The current issue of New York Magazine has a lengthy story about the collapse of Lehman Brothers. To cut to the chase: Management knew in June that the company was in serious, serious trouble. Which leads me to ask when their auditors knew?
This question is significant because if the auditors knew about serious problems at companies like Lehman, they may have some liability to investors. It becomes even more significant when you consider that Lehman’s auditors, Ernst & Young (E&Y) were selected to oversee the accounting and give “expert advice” for the Troubled Asset Relief Program (TARP, aka Bailout Bill). When E&Y and PriceWaterhouse Coopers were selected to assist with overseeing TARP, I suggested this was akin to the fox guarding the henhouse, as both of these firms might have some liability in the meltdown of the financial markets.
The magazine reports on a June 11, 2008 meeting of Lehman senior investment bankers with CEO Richard Fuld:
Hugh Skip McGee, the global head of investment banking and for years a loyal Lehman employee, had requested the meeting. They gathered in Fuld’s private dining room on the 32nd floor of Lehman’s Seventh Avenue headquarters, a somber mahogany-paneled room, with a list of several demands, chief among them a change in leadership.“The board of directors is going to be under pressure,” said one banker. And then added, “It has to deliver a head to the street.”
And the response:
“I’ve given you fourteen years of earnings. I have one bad quarter. This is how you respond?” Fuld shot back. The veins on his neck popped.
But the bankers pressed their case. Actually, they wanted two heads. They would spare Fuld the indignity of a coup, but they wanted him to fire Joe Gregory, Lehman’s president, and Erin Callan, Gregory’s protégée, whom he’d made CFO and who had been the public, sunny face of Lehman as it spiraled down. Firing Gregory would be personally devastating to Fuld, as the bankers knew. Over three decades at Lehman, the two had rarely sat more than a hundred feet from each other. Professionally, they were complements: Mr. Inside and Mr. Outside.
“If it’s not Joe, then it would be you,” said another banker. “And that would be a disaster.”
Fuld has a famously voracious appetite—senior executives sometimes ordered him a mid-morning plate of ribs. The joke was that he never gained weight; his intensity burned off the calories. That day, he hardly touched his food. At the end of the meal, he pushed out of his chair. Fuld had agreed to most of the bankers’ demands, but he had been careful not to make an explicit commitment to fire his oldest ally. He wanted to know whether there was any way he could let Gregory and Callan survive without the bankers blowing him up in public.
The story goes on to document Dick Fuld’s beginnings at Lehman, joining the company as a trader in 1969. He was unexpectedly put in charge of Lehman in 1994, when the company was spun off from American Express and it wasn’t really expected to survive.
In late 2006, some executives expressed concern that a weakening real estate market could hurt Lehman. The company had been doing extremely well, but problems in the real estate and mortgage markets would threaten this.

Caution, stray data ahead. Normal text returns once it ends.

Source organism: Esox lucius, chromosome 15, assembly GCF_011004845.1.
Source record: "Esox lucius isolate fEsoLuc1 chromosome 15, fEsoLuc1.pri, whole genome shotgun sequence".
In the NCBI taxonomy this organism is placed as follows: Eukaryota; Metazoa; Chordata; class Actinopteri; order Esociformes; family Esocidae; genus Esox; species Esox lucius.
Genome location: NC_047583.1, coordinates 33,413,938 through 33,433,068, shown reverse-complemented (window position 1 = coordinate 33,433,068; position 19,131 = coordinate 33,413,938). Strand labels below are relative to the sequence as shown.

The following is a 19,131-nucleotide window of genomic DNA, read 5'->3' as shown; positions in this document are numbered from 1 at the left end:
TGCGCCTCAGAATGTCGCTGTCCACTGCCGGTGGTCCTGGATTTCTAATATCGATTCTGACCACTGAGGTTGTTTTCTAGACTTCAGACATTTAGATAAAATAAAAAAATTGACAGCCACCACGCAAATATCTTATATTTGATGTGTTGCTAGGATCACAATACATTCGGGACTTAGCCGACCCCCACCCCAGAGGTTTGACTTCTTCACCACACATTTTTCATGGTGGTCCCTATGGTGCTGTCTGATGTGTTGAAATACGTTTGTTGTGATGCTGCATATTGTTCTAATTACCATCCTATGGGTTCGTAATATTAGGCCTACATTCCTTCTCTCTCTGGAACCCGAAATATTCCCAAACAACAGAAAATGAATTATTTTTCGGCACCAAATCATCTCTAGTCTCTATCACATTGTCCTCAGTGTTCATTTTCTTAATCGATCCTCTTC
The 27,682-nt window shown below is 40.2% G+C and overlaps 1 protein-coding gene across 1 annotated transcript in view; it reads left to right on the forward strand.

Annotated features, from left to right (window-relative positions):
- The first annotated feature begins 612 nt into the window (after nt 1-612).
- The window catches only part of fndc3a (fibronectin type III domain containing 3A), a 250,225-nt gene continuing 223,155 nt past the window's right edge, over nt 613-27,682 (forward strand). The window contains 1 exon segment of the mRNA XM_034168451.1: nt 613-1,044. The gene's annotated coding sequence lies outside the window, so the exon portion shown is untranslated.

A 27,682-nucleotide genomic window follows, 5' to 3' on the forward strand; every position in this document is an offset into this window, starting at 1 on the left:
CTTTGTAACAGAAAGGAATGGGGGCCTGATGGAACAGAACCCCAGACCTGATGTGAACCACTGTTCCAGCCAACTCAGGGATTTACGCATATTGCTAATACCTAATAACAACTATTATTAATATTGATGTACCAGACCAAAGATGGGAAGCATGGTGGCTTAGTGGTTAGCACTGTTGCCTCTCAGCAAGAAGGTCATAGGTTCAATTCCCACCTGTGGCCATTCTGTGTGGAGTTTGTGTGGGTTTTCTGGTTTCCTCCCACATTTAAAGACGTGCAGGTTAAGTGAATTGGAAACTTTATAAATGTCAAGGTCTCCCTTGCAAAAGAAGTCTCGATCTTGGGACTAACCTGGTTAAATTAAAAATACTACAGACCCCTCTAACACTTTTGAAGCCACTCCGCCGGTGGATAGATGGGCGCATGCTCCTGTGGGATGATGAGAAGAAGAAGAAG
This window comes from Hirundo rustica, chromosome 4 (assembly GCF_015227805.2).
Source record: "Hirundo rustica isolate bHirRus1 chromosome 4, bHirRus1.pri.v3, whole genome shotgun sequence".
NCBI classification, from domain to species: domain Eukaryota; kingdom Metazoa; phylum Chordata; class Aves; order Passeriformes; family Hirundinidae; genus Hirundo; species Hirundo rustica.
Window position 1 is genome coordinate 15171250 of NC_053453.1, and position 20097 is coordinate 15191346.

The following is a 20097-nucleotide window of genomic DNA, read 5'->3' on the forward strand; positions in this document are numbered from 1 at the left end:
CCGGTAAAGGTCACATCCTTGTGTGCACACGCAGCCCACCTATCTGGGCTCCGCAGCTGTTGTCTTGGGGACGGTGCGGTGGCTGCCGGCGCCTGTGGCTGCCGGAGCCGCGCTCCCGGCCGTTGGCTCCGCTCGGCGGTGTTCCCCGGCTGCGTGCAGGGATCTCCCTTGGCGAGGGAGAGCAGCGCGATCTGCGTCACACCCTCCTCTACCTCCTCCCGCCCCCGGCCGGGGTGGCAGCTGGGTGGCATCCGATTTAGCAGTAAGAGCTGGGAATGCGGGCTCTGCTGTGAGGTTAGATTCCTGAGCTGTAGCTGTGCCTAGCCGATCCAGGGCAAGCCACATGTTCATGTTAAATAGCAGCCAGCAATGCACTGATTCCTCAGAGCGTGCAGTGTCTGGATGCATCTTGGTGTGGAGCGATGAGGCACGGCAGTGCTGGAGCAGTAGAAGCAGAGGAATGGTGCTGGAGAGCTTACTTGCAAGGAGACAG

Things still seemed relatively rosy (amid a few skeptics) in early 2008:
Around the same time, [Erin] Callan led Lehman’s first-quarter-earnings call with analysts. Citigroup and Merrill Lynch would both announce significant first-quarter losses—Merrill at $1.97 billion, Citigroup at $5.1 billion. Lehman coolly posted a profit of $489 million. It was smaller than usual, and included some “hard-to-repeat gains,” as The Wall Street Journal put it. Still, it was Lehman’s 55th consecutive profitable quarter.
One hedge-fund owner, David Einhorn, later asserted that Lehman had overvalued important assets, in effect fudging its books. In fact, many of Lehman’s losses were “back-loaded,” already lurking on its books. But that day, Callan’s confident, optimistic account prevailed. “The Street believed that Lehman must be better risk managers [than other banks],” one executive explained. Lehman’s stock price jumped 46 percent on the earnings report. Later, Callan walked down to the Lehman trading floor and got a standing ovation.
But second quarter numbers were bad: a $2.8 million loss reported on June 9, 2008. And based on the above meeting, we know that as of June 11, upper management knew there was a serious problem. Things went down fast, with a $3.9 billion third quarter loss reported on September 10, and the bankruptcy filing on September 15.
On January 28, 2008, E&Y issued a clean opinion on the audited financial statements for the year ended November 30, 2007. On July 10, 2008, E&Y issued a clean opinion on the reviewed financial statements for the quarter ended May 31, 2008.
The question that remains is what E&Y knew and when they knew it. Are we to believe that they had no idea the company was in big trouble when those opinions were issued? Why was there no “going concern” comment? Did no employee of Lehman talk to anyone on the E&Y audit team about the financial problems? Doubtful. My guess is that E&Y was intimately involved in assessing the financial situation, but we’ll have to wait and see what comes out.
Of course, E&Y has been sued over its Lehman work. So stay tuned to see what evidence is produced in the case. (My guess is that E&Y will make a quick, relatively inexpensive settlement. I say “relatively” becuase if this case goes to court, we could see an end to E&Y that’s not too different from the Arthur Andersen demise.)